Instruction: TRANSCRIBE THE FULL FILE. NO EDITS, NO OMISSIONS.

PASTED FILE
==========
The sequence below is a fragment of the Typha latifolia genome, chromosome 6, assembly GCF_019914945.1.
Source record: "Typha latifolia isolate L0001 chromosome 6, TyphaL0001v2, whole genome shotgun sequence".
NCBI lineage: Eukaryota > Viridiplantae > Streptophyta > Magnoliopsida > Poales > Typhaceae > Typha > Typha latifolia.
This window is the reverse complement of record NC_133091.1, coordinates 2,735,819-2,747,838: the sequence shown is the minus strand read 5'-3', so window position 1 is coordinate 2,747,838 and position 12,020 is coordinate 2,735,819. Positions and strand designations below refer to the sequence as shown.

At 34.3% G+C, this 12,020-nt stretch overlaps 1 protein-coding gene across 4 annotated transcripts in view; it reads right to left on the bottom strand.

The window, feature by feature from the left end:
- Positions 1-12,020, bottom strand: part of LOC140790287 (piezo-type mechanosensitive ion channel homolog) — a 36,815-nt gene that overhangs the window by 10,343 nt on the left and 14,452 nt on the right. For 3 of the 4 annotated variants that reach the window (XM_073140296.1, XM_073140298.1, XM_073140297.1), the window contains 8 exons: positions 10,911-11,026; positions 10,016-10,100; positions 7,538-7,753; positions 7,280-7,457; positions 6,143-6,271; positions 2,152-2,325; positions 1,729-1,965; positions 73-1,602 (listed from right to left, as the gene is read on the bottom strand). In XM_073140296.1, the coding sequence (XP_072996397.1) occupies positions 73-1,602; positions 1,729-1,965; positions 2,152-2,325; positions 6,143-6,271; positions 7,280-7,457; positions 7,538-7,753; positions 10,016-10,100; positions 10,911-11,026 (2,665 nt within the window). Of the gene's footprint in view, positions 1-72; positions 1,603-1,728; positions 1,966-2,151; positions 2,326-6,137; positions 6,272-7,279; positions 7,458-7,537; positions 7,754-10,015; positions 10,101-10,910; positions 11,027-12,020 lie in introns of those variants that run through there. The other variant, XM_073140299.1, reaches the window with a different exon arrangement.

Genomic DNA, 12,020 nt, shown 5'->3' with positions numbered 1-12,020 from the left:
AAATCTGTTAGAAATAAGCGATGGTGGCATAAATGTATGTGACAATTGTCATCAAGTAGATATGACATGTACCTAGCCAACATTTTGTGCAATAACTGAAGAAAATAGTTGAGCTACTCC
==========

The sequence below is a fragment of the Typha latifolia genome, chromosome 6, assembly GCF_019914945.1.
Source record: "Typha latifolia isolate L0001 chromosome 6, TyphaL0001v2, whole genome shotgun sequence".
NCBI lineage: Eukaryota > Viridiplantae > Streptophyta > Magnoliopsida > Poales > Typhaceae > Typha > Typha latifolia.
This window is the reverse complement of record NC_133091.1, coordinates 2,735,819-2,747,838: the sequence shown is the minus strand read 5'-3', so window position 1 is coordinate 2,747,838 and position 12,020 is coordinate 2,735,819. Positions and strand designations below refer to the sequence as shown.

At 34.3% G+C, this 12,020-nt stretch overlaps 1 protein-coding gene across 4 annotated transcripts in view; it reads right to left on the bottom strand.

The window, feature by feature from the left end:
- Positions 1-12,020, bottom strand: part of LOC140790287 (piezo-type mechanosensitive ion channel homolog) — a 36,815-nt gene that overhangs the window by 10,343 nt on the left and 14,452 nt on the right. For 3 of the 4 annotated variants that reach the window (XM_073140296.1, XM_073140298.1, XM_073140297.1), the window contains 8 exons: positions 10,911-11,026; positions 10,016-10,100; positions 7,538-7,753; positions 7,280-7,457; positions 6,143-6,271; positions 2,152-2,325; positions 1,729-1,965; positions 73-1,602 (listed from right to left, as the gene is read on the bottom strand). In XM_073140296.1, the coding sequence (XP_072996397.1) occupies positions 73-1,602; positions 1,729-1,965; positions 2,152-2,325; positions 6,143-6,271; positions 7,280-7,457; positions 7,538-7,753; positions 10,016-10,100; positions 10,911-11,026 (2,665 nt within the window). Of the gene's footprint in view, positions 1-72; positions 1,603-1,728; positions 1,966-2,151; positions 2,326-6,137; positions 6,272-7,279; positions 7,458-7,537; positions 7,754-10,015; positions 10,101-10,910; positions 11,027-12,020 lie in introns of those variants that run through there. The other variant, XM_073140299.1, reaches the window with a different exon arrangement.

Genomic DNA, 12,020 nt, shown 5'->3' with positions numbered 1-12,020 from the left:
AAATCTGTTAGAAATAAGCGATGGTGGCATAAATGTATGTGACAATTGTCATCAAGTAGATATGACATGTACCTAGCCAACATTTTGTGCAATAACTGAAGAAAATAGTTGAGCTACTCC